posed. Some of these we shall briefly notice
in the following pages, which are framed
not from records but from vague tradition,
with here and there a fragment of personal
reminiscence, which serves us as a guide
through the obscurity which the shadows of
sixty -five years have thrown around the early
times. To say that in this chapter it is pro-
posed to write the history of every family
in the order in which they came into the
township would be promising more than lies
in the power of any man to accomplish. But
to give a sketch of some of the pioneers and
representative "men of the times is our dim,
and to transmit them in a durable form to
future generations.

Joseph Jordan settled in 1818 on the land
now owned and occupied by Isaac Garrison.
Jordan was a man of considerable enterprisf
and tact, and had an eye to business. Al-
though his settlement in the county was
made one year before Jefferson County was



organized, yet he had almost formed in his
mind the extent of the prospective county
and calculated the distance, and probably
being enthused by a delightful view from a
high part of that then uncultivated land-
scape, he treasured the thought that the
county seat migth be located there. He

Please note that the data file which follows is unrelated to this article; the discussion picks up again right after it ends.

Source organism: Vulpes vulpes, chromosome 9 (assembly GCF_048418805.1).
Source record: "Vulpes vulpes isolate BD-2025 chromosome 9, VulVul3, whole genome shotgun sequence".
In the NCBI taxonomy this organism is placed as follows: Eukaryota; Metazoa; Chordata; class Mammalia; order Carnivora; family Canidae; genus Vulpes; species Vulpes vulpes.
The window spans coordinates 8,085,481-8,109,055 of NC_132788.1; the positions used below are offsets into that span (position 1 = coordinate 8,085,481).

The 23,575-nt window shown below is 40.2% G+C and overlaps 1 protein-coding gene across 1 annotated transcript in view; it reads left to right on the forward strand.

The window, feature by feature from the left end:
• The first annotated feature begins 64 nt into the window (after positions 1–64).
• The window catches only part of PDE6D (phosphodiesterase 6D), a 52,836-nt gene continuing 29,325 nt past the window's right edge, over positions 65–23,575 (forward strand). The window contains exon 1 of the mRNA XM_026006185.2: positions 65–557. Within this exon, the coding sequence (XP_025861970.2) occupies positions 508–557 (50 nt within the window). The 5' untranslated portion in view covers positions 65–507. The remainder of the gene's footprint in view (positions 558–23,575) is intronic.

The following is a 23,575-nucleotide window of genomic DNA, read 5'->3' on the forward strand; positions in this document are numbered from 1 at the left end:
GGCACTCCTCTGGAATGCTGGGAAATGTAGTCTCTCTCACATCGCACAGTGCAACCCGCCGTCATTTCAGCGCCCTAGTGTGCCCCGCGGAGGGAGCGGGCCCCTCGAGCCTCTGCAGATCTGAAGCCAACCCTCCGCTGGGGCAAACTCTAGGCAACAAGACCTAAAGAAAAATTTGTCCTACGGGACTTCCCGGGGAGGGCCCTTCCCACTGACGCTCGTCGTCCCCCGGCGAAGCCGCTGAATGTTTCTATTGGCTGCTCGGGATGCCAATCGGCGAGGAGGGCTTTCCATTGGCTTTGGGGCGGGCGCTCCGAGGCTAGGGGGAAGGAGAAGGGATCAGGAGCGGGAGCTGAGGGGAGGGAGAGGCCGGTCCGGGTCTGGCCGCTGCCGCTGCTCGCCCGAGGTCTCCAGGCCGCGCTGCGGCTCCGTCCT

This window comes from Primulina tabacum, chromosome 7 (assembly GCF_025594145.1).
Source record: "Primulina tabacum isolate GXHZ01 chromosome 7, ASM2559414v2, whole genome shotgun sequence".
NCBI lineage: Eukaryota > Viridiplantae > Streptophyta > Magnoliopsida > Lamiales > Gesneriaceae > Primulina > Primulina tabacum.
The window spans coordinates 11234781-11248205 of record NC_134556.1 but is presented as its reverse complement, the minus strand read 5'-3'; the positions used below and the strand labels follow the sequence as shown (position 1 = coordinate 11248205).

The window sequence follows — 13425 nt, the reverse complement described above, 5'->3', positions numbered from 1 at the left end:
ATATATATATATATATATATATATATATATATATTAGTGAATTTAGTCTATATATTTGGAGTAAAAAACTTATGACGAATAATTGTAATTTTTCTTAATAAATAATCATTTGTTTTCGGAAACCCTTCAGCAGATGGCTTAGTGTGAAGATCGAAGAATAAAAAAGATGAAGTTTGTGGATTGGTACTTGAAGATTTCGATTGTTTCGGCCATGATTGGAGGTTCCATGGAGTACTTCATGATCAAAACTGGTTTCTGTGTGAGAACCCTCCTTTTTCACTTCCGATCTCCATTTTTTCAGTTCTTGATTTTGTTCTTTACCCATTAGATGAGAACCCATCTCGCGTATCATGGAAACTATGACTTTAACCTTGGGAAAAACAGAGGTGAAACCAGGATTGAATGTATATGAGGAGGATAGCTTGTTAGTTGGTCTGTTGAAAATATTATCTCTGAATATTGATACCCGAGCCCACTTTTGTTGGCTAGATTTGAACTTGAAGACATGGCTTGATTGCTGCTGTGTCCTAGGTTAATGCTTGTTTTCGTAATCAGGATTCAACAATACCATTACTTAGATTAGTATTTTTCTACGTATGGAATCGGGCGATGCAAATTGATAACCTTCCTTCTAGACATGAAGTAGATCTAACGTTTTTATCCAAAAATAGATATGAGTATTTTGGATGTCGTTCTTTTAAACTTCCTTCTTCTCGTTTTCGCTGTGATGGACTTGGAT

raised his tirst cabin, dispensed his hospital-
ity to those who came that way, and with
heroic patience and fortitude ondm-ed the
bard life of the pioneer. Only a short time
elapsed before he was forced to see his plans
and prospects vanish like a morning dew be-
fore the rays of the sun. The county seat
was fixed at anothei' place. Burdened with
disappointment, he let his roving disposi-
tion get the better of him, and he sold his
claim at a small compensation to William
Frizell and moved to Texas.

The Frizell family was a valuable acqui-
sition to the territory, and the impress of
their energy is yet visible. Their sad death
by the cholera in 1847 is still remembered.
William Frizell, wife and children, Joseph
and Martha, were the victims of this terrible

The old Jordan farm went into the hands
of Isaac Garrison in 1853, and by his in-
dustry it has been improved until it now
ranks among the first of the county. Some
time after Jordan's advent came Dr. Wil-
loughby Adams, who was an excellent physi-
cian. He located first in the then small vil-
lage of Mount Vernon, where he followed his
profession, and subsequently on Section 23
in Dodds Township. His services wore val-
uable, as the ague was a frequent visitor in
every household. His popularity grew in
the estimation of the people, and as early as
1841 he was chosen as one of the County
Commissioners, in which capacity he served
with honor, and was frequently re elected.